ABSTRACT: Transformed root cultures of Levisticum officinale (lovage) were established by inoculation of aseptically grown seedlings with Agrobacterium rhizogenes strain A4 carrying plasmid pRiA4::70GUS. Hairy roots growth in four different types of liquid culture media was determined by the dissimilation method and by measuring the fresh and dry weight of the roots. The composition of the essential oils from the hairy roots and from lovage plant roots was analysed by GC and GC-MS. The main components of the oil samples from the hairy roots were falcarinol, (Z)-ligustilide, (Z)-3-butylidenephthalide, trans-beta-farnesene, beta-phellandrene, n-octanal, gamma-elemene and n-heptanal, in varying amounts depending on the culture media tested. The hairy roots essential oil yields ranged from 0.006 to 0.018% (v/fr. wt.). The main components of the oil from the lovage plant roots were (Z)-ligustilide, beta-pinene, pentylcyclohexadiene and alpha-pinene. The yield of the oil front the lovage plant roots was 0.16% (v/fr. wt.). (c) 2004 Elsevier Ireland Ltd. All rights reserved.
    Plant Science 04/2005; 168(4):1089-1096. DOI:10.1016/j.plantsci.2004.12.009 · 4.11 Impact Factor
  • H. J. Damien Dorman, Stanley G. Deans
    [Show abstract] [Hide abstract]
    ABSTRACT: Oils obtained by hydrodistillation from the aerial parts of Monarda citriodora var. citriodora, Myristica fragrans, Origanum vulgare ssp. hirtum, Pelargonium sp. and Thymus zygis were screened for antioxidative properties in a lipid-rich matrix as quantified by spectrophotometry using iron (II) sulphate and 2,2′-azobis(2-amidinopropane) dihydrochloride as sources of primordial free radicals. Furthermore, the antimicrobial properties of M. fragrans, O. vulgare, Pelargonium sp. and T. zygis were screened against 25 different genera of bacteria selected for their agricultural, economic and health significance. The oils demonstrated a range of bioactive properties, with the oils rich in phenolic monoterpenes (M. citriodora and T. zygis) being particularly active in both antioxidant and antibacterial test systems.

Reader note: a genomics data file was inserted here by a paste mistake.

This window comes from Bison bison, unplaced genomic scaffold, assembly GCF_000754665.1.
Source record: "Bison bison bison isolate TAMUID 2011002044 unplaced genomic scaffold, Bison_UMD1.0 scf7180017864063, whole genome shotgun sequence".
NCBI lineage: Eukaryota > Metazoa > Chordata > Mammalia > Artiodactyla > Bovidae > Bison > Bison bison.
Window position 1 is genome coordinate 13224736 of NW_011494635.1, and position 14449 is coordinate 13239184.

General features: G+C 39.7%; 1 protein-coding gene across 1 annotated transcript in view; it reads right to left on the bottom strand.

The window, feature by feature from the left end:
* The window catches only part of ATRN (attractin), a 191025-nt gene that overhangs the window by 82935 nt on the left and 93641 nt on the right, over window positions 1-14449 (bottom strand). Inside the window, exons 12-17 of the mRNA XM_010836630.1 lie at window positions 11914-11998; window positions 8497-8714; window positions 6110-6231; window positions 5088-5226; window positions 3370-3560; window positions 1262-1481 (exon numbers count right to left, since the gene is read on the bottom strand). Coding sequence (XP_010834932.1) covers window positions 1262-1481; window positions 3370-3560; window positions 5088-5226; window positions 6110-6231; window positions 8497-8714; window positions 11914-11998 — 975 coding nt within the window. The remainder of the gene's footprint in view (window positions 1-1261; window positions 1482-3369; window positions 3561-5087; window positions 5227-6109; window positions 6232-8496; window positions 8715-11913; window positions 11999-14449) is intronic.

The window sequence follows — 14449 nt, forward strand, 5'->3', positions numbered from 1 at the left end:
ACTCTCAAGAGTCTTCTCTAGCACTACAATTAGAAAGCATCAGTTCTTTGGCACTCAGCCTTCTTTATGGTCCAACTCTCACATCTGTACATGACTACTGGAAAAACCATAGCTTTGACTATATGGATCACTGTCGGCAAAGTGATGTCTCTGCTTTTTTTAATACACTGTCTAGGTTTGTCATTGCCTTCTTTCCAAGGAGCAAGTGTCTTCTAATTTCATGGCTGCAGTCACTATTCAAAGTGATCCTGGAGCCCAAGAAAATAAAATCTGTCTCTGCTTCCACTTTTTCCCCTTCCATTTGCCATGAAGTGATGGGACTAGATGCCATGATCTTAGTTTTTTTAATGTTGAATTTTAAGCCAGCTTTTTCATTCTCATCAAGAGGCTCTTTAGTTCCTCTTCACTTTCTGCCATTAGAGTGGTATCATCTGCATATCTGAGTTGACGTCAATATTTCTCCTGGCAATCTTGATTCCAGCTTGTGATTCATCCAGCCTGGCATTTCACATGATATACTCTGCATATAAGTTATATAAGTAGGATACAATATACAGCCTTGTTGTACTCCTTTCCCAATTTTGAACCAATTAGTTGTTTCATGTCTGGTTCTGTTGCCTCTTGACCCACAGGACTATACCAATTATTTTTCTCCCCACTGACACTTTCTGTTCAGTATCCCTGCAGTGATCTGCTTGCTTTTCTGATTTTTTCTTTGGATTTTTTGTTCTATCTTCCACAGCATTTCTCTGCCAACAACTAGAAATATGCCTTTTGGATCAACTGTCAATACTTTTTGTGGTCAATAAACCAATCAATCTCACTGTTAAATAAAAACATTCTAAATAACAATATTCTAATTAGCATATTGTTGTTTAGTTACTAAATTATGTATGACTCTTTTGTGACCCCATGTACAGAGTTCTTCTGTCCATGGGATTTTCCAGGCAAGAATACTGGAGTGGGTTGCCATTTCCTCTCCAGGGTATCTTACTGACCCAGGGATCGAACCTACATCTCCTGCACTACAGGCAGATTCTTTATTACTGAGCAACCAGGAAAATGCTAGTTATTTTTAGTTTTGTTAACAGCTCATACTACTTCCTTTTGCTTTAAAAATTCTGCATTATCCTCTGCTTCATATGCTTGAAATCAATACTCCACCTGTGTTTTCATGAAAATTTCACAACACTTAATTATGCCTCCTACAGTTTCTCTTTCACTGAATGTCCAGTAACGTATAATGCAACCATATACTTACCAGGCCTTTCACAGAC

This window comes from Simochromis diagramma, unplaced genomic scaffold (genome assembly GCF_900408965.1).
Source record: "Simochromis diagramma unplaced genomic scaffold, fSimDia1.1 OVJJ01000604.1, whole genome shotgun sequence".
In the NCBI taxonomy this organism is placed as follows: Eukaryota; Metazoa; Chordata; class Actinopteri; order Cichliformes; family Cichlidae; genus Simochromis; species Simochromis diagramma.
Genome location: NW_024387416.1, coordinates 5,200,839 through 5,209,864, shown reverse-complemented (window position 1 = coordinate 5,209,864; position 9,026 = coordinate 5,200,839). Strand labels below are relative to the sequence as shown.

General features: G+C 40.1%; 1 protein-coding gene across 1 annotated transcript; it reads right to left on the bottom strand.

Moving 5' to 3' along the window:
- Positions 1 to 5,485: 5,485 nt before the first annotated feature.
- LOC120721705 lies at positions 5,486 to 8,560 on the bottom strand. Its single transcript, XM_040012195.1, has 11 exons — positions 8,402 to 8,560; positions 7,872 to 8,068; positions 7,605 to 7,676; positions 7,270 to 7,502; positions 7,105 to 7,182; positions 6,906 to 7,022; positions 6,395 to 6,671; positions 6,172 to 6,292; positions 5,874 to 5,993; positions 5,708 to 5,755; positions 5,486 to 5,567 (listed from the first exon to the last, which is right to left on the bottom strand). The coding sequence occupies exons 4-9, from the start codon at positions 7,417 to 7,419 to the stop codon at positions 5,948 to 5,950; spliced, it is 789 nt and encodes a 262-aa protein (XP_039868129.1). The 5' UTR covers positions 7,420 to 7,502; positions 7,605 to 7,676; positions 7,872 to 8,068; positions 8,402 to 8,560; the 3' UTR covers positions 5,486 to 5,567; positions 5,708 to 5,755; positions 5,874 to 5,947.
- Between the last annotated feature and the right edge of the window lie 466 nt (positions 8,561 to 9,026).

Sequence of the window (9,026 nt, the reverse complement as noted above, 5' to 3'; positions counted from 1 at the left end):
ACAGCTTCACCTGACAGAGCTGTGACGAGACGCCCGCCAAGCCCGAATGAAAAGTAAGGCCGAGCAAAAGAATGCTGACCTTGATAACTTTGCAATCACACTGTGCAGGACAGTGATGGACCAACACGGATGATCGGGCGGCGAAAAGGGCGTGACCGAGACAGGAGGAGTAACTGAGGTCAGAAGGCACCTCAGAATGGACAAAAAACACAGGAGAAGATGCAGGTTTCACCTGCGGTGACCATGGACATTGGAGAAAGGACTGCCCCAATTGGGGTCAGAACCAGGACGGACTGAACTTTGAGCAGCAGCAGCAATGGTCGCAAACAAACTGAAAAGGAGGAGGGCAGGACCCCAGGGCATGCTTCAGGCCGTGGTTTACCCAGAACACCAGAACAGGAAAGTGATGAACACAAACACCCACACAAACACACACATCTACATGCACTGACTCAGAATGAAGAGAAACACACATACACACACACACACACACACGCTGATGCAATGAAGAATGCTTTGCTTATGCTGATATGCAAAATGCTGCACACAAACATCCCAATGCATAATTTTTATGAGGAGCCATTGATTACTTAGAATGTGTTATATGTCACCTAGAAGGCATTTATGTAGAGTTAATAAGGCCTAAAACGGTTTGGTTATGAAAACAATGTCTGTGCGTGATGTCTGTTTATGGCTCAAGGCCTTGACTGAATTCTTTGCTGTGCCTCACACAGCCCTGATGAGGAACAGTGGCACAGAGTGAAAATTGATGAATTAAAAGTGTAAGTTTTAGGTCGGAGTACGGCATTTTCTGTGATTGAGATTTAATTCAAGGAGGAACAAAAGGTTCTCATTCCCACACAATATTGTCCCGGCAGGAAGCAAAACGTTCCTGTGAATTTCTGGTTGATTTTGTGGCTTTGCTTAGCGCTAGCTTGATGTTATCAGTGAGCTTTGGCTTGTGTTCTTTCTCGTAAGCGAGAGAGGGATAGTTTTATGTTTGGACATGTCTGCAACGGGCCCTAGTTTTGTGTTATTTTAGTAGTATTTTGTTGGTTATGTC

Journal of Essential Oil Research 03/2004; 16(2):145-150. DOI:10.1080/10412905.2004.9698679 · 0.82 Impact Factor
  • Source
    [Show abstract] [Hide abstract]
    ABSTRACT: The compositions of the essential oils isolated from the aerial parts of 11 populations of Thymus caespititius collected during the flowering phase on Pico, Faial and Graciosa (Azores) were studied by GC and GC-MS. The monoterpene fraction was dominant in all the oils analysed (55-90%) and consisted mainly of oxygen-containing compounds (44-79%). Sesquiterpenes represented an important fraction of the oils from the populations grown on Graciosa (13-28%). In contrast, this fraction was rather small in the oils from the populations grown on Pico and Faial (6-11%). Despite this, oxygen-containing compounds (4-18%) were always dominant. Cluster analysis of all identified oil components grouped the oils into three main clusters that corresponded with their main components. The oils from the 11 populations studied showed a clear chemical polymorphism that, in some cases, was more evident among populations growing on the same island than among those from different islands.
    Phytochemical Analysis 07/2003; 14(4):228-31. DOI:10.1002/pca.708 · 2.45 Impact Factor
  • [Show abstract] [Hide abstract]
    ABSTRACT: Four samples, from two populations, of the liverwort Marchesinia mackaii were collected on Madeira and at the mainland of Portugal, at different collection times. The oil yields determined by hydrodistillation attained 0.5% (v/w). The essential oils isolated by distillation-extraction were analyzed by GC and GC/MS. The main components (>5%) were alpha-asarone (23-31%), 2,4,5-trimethoxyallylbenzene (10-23%), (E)-methyl isoeugenol (12-19%), asarone (11-13%) and beta caryophyllene (7-16%).